A massive cosmic zone that is home to over 1000 gravitationally held galactic neighbors is full with thousands of drifted star clusters, as revealed by the pictures from the Hubble Space Telescope.
Astronomers while carrying out an inclusive review of the Coma Cluster of galaxies making use of the Hubble Space Telescope toted up 22,426 globular star groups dispersed across the area between those galaxies. Numerous ancient stars—that group together owing to their mutual gravitational attraction, much similar to the bigger galaxies that constitute the Coma Cluster—are being enclosed by each of those crowded, spherical clusters.
The Coma Cluster, situated over 300 million light-years from our planet in the constellation Coma Berenices, is among the foremost locations where researchers discovered the proof of dark matter, an imperceptible form of mass that can be only noticed by the gravitational effects it has on its perceptible surroundings.
Researchers deem that the meandering star groups once belonged to the Coma Cluster’s galaxies but were “strayed from their home galaxy owing to galaxy near-collisions within the traffic-jammed group,” as said by NASA officials. Hubble photos have shown that few of these stray star clusters arrange in “bridge-like patterns,” that the agency’s representatives stated is “telltale proof for communications between galaxies where they haul on each other gravitationally similar to pulling taffy.”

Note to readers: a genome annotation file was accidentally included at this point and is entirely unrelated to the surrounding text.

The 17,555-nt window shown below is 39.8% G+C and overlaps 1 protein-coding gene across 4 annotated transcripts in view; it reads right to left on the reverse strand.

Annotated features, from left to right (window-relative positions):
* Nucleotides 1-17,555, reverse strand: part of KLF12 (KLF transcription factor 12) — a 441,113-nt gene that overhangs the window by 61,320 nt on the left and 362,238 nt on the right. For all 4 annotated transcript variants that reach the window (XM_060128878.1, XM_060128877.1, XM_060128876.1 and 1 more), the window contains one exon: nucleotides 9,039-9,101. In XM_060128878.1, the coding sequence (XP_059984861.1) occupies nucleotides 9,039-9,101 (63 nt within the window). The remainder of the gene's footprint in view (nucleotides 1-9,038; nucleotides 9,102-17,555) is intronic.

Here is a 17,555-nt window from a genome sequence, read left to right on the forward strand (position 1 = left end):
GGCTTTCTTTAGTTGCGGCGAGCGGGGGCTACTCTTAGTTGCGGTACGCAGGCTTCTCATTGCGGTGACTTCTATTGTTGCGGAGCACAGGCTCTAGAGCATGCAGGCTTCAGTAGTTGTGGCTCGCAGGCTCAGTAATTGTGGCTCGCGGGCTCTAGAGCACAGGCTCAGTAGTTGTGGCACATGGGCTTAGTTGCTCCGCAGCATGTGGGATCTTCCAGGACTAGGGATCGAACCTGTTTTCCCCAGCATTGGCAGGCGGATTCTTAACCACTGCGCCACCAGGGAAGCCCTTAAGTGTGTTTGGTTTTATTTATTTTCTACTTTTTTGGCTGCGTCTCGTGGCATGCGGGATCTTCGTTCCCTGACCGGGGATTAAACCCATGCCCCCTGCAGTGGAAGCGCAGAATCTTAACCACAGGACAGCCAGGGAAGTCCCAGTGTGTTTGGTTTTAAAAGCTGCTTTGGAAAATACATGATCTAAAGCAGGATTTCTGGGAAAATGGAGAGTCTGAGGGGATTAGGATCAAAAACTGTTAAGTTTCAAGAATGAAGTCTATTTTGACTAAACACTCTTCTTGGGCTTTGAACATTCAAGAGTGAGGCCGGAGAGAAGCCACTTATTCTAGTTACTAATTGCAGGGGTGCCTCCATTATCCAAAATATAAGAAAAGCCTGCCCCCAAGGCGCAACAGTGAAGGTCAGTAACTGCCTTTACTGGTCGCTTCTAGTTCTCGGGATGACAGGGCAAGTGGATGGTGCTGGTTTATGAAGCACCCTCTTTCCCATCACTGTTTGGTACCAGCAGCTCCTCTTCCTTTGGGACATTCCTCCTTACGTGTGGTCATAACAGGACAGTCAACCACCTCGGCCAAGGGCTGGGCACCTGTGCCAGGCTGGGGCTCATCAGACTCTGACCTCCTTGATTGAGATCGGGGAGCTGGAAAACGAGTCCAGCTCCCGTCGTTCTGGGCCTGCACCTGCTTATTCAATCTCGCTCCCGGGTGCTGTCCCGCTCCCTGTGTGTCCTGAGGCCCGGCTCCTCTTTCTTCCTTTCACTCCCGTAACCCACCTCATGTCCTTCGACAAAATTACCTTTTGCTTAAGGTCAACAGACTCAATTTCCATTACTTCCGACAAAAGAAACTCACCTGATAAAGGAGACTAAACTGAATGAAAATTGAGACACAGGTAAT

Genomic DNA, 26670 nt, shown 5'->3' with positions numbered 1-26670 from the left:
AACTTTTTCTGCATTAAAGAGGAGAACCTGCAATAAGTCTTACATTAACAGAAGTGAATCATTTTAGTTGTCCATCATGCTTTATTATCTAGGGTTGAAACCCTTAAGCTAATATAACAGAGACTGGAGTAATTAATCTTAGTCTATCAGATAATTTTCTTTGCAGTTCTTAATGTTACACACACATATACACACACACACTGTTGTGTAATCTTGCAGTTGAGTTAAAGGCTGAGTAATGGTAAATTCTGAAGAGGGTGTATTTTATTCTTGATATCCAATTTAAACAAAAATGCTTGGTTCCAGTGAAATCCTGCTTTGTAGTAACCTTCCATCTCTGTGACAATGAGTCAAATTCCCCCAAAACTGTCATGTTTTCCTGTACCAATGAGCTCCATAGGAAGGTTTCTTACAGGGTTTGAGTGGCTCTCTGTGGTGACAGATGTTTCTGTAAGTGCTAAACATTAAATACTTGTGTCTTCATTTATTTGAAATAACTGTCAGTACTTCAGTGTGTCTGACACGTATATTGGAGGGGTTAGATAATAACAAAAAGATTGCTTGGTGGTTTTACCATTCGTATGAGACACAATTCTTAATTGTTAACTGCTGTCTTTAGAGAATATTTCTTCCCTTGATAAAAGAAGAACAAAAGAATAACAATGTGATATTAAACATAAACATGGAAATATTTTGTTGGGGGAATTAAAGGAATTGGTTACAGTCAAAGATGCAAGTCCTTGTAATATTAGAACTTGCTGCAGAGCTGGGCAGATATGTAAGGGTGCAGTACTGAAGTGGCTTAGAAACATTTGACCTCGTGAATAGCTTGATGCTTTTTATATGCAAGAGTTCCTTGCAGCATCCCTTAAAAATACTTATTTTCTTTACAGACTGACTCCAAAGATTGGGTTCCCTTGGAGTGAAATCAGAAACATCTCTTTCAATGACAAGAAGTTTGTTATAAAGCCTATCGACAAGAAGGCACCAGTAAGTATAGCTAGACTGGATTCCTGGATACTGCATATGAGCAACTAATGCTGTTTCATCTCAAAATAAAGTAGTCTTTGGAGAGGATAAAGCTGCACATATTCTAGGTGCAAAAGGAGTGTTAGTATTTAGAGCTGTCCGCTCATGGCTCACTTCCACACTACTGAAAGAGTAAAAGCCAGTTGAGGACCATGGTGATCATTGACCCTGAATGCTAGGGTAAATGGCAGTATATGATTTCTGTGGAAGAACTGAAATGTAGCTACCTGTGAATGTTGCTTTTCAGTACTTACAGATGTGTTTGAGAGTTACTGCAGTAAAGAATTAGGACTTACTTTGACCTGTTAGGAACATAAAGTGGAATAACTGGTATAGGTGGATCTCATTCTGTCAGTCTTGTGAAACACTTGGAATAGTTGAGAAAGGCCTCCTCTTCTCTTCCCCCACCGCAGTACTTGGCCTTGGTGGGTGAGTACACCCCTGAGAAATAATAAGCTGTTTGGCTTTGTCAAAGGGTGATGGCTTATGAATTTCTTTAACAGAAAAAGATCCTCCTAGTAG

On the other end, the US space agency researchers required a precision optical device to be the central imager of the orbiting deep-space observation system of the nation. And the solution was found from the Harris Corp. Precision Optics division in Rochester, New York.
Officials of the Goddard Space Flight Center of the space agency in Greenbelt, Maryland, recently declared a $195.9 Million, an 8-year agreement to Harris Precision Optics to outline and develop the optical telescope assembly for the upcoming Wide-Field Infrared Survey Telescope.